Peroxisome proliferator-activated receptors (PPARs) are a group of nuclear receptors. They function as transcription factors and act to regulate gene expression, thus impacting cellular development and diverse metabolic functions including hydrogen peroxide-based respiration, β-oxidation of fatty acids, and cholesterol metabolism. PPAR agonists are known to produce hepatomegaly, hepatic peroxisome proliferation, and hepatocarcinogenicity (rodents only) as well as toxicity in the heart, skeletal muscle, kidney, bone marrow, and lipid tissues (animals and humans). Effects upon the brain (ventricular dilation, hemorrhage) have been seen in dogs and primates administered a PPAR agonist in development. An increased incidence of liver failure caused by the PPAR agonist troglitazone resulted in its removal from the market by the US Food and Drug Administration in 2000.Three types of PPARs have been identified, including α (alpha), β/δ (beta/delta), and γ (gamma). PPARs have a modular structure and consist of an N-terminal region, a region that binds to DNA, a flexible hinge region, a domain that binds to a ligand, and a C-terminal region.PPARs form a heterodimer with the retinoid X receptor, changing their structural conformation. They subsequently bind to the promoter region of the DNA of a target gene. This acts to increase or reduce the gene expression. PPAR functionality is controlled by the shape of its ligand binding domain as well as activator and repressor coproteins (acting to stimulate or inhibit gene expression, respectively). There are several endogenous ligands for PPARs including free fatty acids, eicosanoids, prostaglandin J2, leukotriene B4, as well as agonist drugs.Hereditary dysfunction of PPARs can lead to a loss of their normal function and result in conditions such as lipodystrophy (excess or a deficit of adipose tissue in areas of the body), increased resistance to insulin, obesity, and acanthosis nigricans (brown or black poorly defined hyperpigmentation of the skin often associated with insulin resistant diabetes). A mutation of PPAR γ can also cause a gain of functionality and result in a decrease in resistance to insulin.Fibrate drugs (e.g., clofibrate, removed from the market in 2002 due to cardiotoxicity) were developed to help lower cholesterol and triacylglyceride levels in the blood. Their mechanism of action is via activation of PPAR α. Thiazolidinedione drugs activate PPAR γ and help to control type 2 diabetes. Berberine, a plant alkaloid that activates PPAR γ, is used in Indian and Chinese medications for the treatment of intestinal diarrhea, cholera, and in the eradication of intestinal parasites.This article reviews the various types of PPAR agonists, the mechanism of action PPAR α agonists, the PPAR α-null mouse model used to investigate PPAR α mechanism and summarizes the known toxicities associated with PPAR agonist drugs. International Agency for Research on Cancer and Environmental Protection Agency have recognized that PPAR agonists cause tumors in multiple species, strains, sexes, and at multiple sites in rodents and have classified them as 'probable human carcinogens.'.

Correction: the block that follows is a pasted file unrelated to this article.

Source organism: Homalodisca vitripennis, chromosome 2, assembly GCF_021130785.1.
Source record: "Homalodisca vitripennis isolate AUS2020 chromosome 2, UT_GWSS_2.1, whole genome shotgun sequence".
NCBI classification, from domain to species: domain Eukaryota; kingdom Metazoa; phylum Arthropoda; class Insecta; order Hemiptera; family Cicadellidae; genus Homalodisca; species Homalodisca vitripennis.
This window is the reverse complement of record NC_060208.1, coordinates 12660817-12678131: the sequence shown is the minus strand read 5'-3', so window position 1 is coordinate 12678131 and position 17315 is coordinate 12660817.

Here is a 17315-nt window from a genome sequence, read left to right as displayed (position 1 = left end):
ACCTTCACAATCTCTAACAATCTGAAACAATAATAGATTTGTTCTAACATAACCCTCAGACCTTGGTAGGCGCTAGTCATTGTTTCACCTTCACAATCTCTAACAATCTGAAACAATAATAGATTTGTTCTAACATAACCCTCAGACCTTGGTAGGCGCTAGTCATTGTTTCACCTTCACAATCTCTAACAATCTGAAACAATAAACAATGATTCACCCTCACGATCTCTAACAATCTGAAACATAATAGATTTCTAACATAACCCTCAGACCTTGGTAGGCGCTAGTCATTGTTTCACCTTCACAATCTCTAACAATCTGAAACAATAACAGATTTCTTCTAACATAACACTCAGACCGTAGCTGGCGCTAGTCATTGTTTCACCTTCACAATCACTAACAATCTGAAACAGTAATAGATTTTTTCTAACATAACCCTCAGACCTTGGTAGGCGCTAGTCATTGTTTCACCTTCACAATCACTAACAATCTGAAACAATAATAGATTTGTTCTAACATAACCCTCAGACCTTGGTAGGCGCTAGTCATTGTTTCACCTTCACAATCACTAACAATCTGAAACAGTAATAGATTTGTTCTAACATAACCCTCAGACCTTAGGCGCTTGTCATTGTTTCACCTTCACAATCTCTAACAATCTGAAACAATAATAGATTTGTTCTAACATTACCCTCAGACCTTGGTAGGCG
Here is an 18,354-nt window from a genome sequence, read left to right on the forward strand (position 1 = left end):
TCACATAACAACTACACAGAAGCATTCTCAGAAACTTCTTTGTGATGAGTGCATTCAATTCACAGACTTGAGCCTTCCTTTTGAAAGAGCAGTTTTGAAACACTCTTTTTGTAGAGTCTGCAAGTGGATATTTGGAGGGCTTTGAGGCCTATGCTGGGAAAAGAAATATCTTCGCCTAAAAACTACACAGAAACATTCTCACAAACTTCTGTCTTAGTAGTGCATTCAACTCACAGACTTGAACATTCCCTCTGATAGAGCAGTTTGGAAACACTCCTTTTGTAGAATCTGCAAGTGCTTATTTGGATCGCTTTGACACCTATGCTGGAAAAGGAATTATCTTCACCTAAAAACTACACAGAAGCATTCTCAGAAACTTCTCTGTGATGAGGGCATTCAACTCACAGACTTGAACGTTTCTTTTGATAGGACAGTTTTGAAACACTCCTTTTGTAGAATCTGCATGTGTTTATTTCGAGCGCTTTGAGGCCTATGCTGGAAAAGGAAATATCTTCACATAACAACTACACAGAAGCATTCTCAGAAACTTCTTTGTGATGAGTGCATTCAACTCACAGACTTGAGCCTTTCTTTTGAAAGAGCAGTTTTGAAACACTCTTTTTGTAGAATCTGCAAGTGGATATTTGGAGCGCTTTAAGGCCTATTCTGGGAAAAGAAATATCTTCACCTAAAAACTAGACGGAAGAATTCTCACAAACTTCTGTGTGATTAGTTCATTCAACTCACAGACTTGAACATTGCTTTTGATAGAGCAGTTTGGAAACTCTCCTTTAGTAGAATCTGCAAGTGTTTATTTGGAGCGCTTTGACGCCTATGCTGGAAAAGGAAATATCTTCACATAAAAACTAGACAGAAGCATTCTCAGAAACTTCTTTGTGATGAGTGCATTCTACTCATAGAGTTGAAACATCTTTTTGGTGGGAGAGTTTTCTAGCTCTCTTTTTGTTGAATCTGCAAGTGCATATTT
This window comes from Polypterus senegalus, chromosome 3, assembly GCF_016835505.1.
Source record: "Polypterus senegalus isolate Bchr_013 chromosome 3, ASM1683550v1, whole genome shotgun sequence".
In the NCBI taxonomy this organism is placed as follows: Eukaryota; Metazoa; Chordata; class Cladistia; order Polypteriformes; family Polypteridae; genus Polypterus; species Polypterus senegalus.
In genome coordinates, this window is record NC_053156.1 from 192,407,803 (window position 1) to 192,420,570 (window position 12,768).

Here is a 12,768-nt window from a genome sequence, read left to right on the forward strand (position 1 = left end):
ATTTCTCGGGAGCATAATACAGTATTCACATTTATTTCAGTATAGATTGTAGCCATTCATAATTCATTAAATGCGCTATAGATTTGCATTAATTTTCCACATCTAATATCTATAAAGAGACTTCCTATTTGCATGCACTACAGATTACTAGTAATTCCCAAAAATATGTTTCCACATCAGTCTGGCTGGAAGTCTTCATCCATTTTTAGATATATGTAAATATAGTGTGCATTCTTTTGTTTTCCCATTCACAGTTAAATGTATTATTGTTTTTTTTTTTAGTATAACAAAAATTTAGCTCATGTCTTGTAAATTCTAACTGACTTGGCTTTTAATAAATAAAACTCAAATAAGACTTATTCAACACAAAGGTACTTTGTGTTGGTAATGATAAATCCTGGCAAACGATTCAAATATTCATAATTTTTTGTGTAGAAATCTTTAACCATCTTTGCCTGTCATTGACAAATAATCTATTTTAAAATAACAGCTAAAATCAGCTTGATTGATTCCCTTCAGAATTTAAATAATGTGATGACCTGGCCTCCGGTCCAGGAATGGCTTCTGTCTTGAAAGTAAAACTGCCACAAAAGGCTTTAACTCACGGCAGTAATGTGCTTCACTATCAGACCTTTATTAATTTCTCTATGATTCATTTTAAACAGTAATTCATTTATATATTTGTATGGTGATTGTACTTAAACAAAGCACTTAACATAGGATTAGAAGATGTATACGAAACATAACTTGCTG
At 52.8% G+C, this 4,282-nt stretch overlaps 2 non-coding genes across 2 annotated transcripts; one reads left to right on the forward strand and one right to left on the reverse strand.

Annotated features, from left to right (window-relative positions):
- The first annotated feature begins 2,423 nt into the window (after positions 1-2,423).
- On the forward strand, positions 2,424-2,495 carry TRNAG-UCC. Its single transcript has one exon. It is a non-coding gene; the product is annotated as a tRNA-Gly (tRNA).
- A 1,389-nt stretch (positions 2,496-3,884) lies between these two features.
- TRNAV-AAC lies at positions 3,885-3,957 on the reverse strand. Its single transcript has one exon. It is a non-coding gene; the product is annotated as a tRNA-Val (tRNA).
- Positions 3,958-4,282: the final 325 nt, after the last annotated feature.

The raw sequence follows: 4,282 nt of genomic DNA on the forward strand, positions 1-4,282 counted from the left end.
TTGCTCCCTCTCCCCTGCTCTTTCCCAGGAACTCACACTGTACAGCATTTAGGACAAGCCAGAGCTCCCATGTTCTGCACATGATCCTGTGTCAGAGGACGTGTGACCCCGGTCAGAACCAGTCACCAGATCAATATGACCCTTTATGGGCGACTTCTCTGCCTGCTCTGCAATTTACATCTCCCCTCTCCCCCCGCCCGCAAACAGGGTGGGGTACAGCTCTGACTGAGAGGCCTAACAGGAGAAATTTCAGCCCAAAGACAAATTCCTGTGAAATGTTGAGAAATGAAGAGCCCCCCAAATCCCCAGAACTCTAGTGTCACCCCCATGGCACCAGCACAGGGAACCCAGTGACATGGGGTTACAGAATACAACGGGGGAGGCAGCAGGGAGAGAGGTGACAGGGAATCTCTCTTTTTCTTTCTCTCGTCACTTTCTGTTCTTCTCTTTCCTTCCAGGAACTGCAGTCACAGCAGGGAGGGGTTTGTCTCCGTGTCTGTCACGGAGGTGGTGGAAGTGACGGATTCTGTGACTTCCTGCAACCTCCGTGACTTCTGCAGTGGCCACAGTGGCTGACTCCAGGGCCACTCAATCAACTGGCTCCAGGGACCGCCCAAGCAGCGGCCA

Baran, K. P. (2014). Peroxisome Proliferator-Activated Receptors (PPARs). In Encyclopedia of Toxicology: Third Edition (pp. 812–814). Elsevier. https://doi.org/10.1016/B978-0-12-386454-3.00975-1